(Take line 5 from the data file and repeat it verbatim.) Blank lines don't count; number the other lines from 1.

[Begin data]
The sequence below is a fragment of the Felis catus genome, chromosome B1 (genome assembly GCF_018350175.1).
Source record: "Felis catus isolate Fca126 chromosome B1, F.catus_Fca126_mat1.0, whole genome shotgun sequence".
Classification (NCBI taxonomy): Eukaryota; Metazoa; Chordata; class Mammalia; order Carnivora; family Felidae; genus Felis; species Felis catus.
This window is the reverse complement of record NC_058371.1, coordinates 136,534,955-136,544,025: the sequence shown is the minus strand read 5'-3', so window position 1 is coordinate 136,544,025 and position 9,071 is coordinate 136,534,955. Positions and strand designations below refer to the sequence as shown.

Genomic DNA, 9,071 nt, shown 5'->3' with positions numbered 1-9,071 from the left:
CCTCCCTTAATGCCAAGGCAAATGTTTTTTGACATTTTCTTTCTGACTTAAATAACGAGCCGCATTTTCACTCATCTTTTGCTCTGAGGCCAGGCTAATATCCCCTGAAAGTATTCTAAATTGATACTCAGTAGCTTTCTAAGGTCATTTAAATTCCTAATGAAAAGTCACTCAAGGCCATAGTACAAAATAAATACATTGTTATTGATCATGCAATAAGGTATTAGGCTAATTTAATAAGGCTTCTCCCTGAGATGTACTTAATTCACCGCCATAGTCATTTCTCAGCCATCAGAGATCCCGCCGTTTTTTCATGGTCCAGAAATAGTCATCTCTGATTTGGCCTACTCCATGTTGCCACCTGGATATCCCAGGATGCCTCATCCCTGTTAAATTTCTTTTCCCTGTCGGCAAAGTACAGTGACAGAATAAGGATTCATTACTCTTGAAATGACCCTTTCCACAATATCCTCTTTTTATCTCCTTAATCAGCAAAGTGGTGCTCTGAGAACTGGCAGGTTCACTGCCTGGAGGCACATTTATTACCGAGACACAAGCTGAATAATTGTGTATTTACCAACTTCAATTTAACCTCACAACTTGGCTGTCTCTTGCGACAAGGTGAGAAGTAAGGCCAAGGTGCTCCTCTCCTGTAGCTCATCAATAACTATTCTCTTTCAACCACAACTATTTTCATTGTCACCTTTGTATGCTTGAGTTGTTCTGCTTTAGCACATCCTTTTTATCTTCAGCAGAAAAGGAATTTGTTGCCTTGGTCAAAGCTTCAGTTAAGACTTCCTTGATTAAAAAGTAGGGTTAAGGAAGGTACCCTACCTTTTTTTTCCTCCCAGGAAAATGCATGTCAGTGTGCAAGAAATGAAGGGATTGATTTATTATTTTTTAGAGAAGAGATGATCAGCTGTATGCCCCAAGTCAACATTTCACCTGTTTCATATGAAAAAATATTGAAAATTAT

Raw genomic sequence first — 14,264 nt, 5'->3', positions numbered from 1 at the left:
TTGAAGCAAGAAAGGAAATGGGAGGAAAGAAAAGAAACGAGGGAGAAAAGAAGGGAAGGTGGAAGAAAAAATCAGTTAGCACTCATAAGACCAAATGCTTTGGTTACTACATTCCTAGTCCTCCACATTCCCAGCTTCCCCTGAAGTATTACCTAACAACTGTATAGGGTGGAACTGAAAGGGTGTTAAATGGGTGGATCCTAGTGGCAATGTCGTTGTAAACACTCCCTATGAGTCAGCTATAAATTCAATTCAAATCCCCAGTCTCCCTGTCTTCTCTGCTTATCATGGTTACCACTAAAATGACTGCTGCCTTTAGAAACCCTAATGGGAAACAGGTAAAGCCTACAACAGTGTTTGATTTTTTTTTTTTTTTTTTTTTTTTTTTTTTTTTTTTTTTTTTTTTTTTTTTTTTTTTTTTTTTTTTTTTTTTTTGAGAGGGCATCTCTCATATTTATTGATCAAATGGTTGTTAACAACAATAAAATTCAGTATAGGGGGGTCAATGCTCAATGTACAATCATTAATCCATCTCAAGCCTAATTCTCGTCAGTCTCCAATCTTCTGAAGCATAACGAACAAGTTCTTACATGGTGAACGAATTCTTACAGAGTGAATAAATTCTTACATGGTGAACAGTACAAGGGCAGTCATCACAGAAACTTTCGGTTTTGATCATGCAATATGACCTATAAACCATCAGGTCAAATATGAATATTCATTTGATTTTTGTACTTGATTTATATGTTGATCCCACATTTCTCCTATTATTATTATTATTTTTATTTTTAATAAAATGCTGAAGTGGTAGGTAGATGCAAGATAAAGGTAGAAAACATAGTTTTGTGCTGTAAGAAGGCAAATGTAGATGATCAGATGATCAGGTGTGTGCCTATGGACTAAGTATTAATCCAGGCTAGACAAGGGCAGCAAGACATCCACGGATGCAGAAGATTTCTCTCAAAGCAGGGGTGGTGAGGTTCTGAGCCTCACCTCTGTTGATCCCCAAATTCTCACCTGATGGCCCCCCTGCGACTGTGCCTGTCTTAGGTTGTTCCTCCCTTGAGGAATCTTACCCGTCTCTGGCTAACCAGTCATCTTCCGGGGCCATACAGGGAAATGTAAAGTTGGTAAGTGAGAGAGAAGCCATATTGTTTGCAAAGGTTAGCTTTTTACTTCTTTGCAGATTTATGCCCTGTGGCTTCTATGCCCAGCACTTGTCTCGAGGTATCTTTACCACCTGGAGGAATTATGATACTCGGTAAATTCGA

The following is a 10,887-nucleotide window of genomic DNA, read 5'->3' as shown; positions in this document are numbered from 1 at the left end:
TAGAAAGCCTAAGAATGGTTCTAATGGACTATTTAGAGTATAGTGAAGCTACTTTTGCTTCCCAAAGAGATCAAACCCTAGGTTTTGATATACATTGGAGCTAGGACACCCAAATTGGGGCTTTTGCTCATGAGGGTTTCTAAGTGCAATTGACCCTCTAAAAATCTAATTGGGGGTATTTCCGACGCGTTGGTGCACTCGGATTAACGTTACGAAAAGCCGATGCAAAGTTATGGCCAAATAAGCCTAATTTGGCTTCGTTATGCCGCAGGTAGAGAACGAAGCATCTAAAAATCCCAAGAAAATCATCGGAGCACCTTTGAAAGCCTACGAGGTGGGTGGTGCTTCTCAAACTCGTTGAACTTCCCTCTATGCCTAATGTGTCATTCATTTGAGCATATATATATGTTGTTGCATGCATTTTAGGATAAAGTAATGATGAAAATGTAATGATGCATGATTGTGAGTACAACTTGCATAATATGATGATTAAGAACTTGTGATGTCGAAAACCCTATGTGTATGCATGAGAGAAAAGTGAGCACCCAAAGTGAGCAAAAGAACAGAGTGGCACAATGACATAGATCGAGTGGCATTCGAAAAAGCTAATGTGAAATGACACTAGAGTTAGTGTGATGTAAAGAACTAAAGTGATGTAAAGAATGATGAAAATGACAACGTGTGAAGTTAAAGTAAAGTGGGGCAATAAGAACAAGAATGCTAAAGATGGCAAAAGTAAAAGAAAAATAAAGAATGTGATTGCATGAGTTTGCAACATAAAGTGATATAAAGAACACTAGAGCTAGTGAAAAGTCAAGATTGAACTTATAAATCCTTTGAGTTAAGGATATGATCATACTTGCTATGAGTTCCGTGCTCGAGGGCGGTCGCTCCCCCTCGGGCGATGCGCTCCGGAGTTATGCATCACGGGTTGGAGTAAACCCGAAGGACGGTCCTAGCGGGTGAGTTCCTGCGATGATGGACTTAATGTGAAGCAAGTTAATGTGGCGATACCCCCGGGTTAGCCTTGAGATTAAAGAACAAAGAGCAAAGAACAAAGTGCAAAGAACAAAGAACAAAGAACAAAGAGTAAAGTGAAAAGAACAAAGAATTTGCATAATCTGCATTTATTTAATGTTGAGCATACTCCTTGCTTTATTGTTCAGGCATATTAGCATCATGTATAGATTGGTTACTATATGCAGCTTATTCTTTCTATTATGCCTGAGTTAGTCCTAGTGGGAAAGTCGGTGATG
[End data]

Genomic DNA, 9,071 nt, shown 5'->3' with positions numbered 1-9,071 from the left: